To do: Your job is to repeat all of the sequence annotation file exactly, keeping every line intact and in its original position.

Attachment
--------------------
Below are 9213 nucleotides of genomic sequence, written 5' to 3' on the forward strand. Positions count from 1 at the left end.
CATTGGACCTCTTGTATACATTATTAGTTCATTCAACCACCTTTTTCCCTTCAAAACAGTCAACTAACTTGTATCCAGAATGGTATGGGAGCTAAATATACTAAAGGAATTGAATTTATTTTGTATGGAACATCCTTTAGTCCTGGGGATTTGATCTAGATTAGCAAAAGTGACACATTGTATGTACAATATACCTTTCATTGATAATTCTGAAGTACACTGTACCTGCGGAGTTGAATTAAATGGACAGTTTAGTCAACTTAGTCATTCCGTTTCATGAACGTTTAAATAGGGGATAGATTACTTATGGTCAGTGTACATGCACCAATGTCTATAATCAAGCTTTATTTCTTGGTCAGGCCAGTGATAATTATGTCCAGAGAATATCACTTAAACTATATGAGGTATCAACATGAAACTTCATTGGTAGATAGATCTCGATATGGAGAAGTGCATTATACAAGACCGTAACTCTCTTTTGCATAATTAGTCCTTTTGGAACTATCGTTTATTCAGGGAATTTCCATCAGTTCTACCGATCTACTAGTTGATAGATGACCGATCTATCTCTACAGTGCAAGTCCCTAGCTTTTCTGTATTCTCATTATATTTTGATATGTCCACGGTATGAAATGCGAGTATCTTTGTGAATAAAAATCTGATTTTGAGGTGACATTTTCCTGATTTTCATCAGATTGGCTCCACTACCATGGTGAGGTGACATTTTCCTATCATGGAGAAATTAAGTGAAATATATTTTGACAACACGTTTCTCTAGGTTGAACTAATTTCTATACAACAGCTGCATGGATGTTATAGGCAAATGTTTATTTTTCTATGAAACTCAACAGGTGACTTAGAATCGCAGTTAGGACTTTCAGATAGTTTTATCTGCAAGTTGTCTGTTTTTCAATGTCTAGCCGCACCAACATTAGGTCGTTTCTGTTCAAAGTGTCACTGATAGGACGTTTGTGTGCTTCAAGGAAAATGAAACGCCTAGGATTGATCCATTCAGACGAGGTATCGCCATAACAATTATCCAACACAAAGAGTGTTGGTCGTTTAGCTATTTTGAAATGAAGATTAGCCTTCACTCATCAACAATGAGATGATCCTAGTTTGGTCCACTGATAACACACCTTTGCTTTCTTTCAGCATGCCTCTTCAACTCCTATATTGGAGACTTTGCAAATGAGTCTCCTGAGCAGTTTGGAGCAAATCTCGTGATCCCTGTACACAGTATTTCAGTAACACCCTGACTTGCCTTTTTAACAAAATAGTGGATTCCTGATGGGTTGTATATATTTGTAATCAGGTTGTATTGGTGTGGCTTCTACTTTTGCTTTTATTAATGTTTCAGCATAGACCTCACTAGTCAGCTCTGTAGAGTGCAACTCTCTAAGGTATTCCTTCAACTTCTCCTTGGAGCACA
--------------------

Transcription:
Below are 9213 nucleotides of genomic sequence, written 5' to 3' on the forward strand. Positions count from 1 at the left end.
CATTGGACCTCTTGTATACATTATTAGTTCATTCAACCACCTTTTTCCCTTCAAAACAGTCAACTAACTTGTATCCAGAATGGTATGGGAGCTAAATATACTAAAGGAATTGAATTTATTTTGTATGGAACATCCTTTAGTCCTGGGGATTTGATCTAGATTAGCAAAAGTGACACATTGTATGTACAATATACCTTTCATTGATAATTCTGAAGTACACTGTACCTGCGGAGTTGAATTAAATGGACAGTTTAGTCAACTTAGTCATTCCGTTTCATGAACGTTTAAATAGGGGATAGATTACTTATGGTCAGTGTACATGCACCAATGTCTATAATCAAGCTTTATTTCTTGGTCAGGCCAGTGATAATTATGTCCAGAGAATATCACTTAAACTATATGAGGTATCAACATGAAACTTCATTGGTAGATAGATCTCGATATGGAGAAGTGCATTATACAAGACCGTAACTCTCTTTTGCATAATTAGTCCTTTTGGAACTATCGTTTATTCAGGGAATTTCCATCAGTTCTACCGATCTACTAGTTGATAGATGACCGATCTATCTCTACAGTGCAAGTCCCTAGCTTTTCTGTATTCTCATTATATTTTGATATGTCCACGGTATGAAATGCGAGTATCTTTGTGAATAAAAATCTGATTTTGAGGTGACATTTTCCTGATTTTCATCAGATTGGCTCCACTACCATGGTGAGGTGACATTTTCCTATCATGGAGAAATTAAGTGAAATATATTTTGACAACACGTTTCTCTAGGTTGAACTAATTTCTATACAACAGCTGCATGGATGTTATAGGCAAATGTTTATTTTTCTATGAAACTCAACAGGTGACTTAGAATCGCAGTTAGGACTTTCAGATAGTTTTATCTGCAAGTTGTCTGTTTTTCAATGTCTAGCCGCACCAACATTAGGTCGTTTCTGTTCAAAGTGTCACTGATAGGACGTTTGTGTGCTTCAAGGAAAATGAAACGCCTAGGATTGATCCATTCAGACGAGGTATCGCCATAACAATTATCCAACACAAAGAGTGTTGGTCGTTTAGCTATTTTGAAATGAAGATTAGCCTTCACTCATCAACAATGAGATGATCCTAGTTTGGTCCACTGATAACACACCTTTGCTTTCTTTCAGCATGCCTCTTCAACTCCTATATTGGAGACTTTGCAAATGAGTCTCCTGAGCAGTTTGGAGCAAATCTCGTGATCCCTGTACACAGTATTTCAGTAACACCCTGACTTGCCTTTTTAACAAAATAGTGGATTCCTGATGGGTTGTATATATTTGTAATCAGGTTGTATTGGTGTGGCTTCTACTTTTGCTTTTATTAATGTTTCAGCATAGACCTCACTAGTCAGCTCTGTAGAGTGCAACTCTCTAAGGTATTCCTTCAACTTCTCCTTGGAGCACA